• In recent years jointly funded by city and county, this action moves funding and operation of the Film Commission entirely to Grand County. The county’s TRT tax revenue will provide funding. The county enjoys more economic benefits derived from the commission than does the city.

Fiscal Year 2021-2022 Budget Amendment, Ben Billingsley, Finance Director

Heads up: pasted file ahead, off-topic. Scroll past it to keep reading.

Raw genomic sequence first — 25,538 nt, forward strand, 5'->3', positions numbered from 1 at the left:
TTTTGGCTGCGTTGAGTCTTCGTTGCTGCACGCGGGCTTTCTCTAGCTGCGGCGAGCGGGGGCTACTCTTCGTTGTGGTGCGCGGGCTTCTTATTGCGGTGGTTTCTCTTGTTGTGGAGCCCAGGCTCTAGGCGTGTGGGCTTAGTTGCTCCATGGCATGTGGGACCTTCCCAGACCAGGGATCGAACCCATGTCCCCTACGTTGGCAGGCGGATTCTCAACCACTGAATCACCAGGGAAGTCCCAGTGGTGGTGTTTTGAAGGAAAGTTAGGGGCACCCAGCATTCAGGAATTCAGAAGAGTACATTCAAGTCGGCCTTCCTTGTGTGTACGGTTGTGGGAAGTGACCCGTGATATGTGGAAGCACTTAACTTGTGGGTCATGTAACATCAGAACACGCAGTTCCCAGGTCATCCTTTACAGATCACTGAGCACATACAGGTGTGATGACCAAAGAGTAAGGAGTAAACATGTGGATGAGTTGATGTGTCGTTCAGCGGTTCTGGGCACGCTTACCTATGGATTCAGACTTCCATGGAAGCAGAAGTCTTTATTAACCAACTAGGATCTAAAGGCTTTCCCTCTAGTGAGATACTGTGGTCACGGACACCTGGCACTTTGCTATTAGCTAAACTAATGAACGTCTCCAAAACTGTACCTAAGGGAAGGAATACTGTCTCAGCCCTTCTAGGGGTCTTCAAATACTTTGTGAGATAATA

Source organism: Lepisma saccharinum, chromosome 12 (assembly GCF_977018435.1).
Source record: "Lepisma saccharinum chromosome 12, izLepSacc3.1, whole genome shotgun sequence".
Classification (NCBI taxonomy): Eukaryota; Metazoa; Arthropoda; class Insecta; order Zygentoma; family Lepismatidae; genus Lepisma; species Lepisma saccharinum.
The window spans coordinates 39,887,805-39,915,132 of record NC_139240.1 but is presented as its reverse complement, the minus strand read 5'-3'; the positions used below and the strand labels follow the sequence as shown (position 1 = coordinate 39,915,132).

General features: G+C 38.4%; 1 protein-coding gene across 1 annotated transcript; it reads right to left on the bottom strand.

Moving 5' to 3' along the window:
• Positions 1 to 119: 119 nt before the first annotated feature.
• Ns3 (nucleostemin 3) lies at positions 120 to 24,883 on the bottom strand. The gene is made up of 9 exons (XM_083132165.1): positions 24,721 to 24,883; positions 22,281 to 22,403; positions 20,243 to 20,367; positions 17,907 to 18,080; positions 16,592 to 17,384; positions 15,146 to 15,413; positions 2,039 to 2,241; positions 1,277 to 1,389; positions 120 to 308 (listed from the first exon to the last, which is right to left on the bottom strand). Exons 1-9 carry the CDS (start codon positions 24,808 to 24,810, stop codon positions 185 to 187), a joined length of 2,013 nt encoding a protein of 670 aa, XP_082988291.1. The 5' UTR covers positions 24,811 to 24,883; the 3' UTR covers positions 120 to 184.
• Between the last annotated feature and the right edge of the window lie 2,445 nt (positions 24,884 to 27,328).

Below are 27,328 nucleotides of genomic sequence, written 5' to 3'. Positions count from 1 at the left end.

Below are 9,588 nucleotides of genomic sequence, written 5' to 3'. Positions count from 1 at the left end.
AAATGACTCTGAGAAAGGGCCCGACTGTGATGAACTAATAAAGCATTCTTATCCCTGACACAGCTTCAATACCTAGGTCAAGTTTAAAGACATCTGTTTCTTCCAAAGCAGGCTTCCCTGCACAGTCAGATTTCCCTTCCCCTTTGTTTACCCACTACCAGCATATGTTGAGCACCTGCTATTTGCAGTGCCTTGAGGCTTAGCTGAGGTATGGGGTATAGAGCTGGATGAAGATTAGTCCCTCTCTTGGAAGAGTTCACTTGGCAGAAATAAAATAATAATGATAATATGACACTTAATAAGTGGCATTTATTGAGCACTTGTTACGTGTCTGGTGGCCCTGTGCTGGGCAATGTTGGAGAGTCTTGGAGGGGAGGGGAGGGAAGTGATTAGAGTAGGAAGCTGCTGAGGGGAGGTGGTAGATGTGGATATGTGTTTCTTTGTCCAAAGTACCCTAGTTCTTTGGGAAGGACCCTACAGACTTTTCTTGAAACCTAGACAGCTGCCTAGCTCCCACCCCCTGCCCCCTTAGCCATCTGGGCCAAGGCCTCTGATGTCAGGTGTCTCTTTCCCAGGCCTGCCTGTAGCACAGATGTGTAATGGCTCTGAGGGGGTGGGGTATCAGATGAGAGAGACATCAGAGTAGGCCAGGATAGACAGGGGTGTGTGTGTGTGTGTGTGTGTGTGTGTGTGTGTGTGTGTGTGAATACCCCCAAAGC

• This discussion follows the Public Hearing earlier in this meeting. Since the detailed red-lined budget you’ll find in the packet is time-consuming and arcane to read, look instead at Ben’s helpful Supplementary Information document, also in the packet. The good news is that revenues are about $1.3M higher than expected so far in the FY (that began 7/1/2021). Ben wants to keep ½ of that in the General Fund to fatten its balance, while spending the other half on new stuff. One new proposed expense is $80K to hire “Visioning Consultants,” see discussion below. $38K is for a salary survey which local governments do from time to time to ensure staff is paid not too little and not too much compared to similar entities elsewhere. The police dept. gets $75K for equipment that integrates officers’ bodycams with tasers and firearms to provide more consistent interaction with the public including bodycam protocol; you’re probably aware of criticism of less-than-ideal bodycam procedure in the past year. There’s $300K to repair or replace the Pack Creek Pedestrian bridge which is alleged by city engineering staff to be dangerous to use. And more to the tune of $600K; please read the Supplementary Information document in the packet. Bottom line is that, in my opinion, some of this is needed, some is not.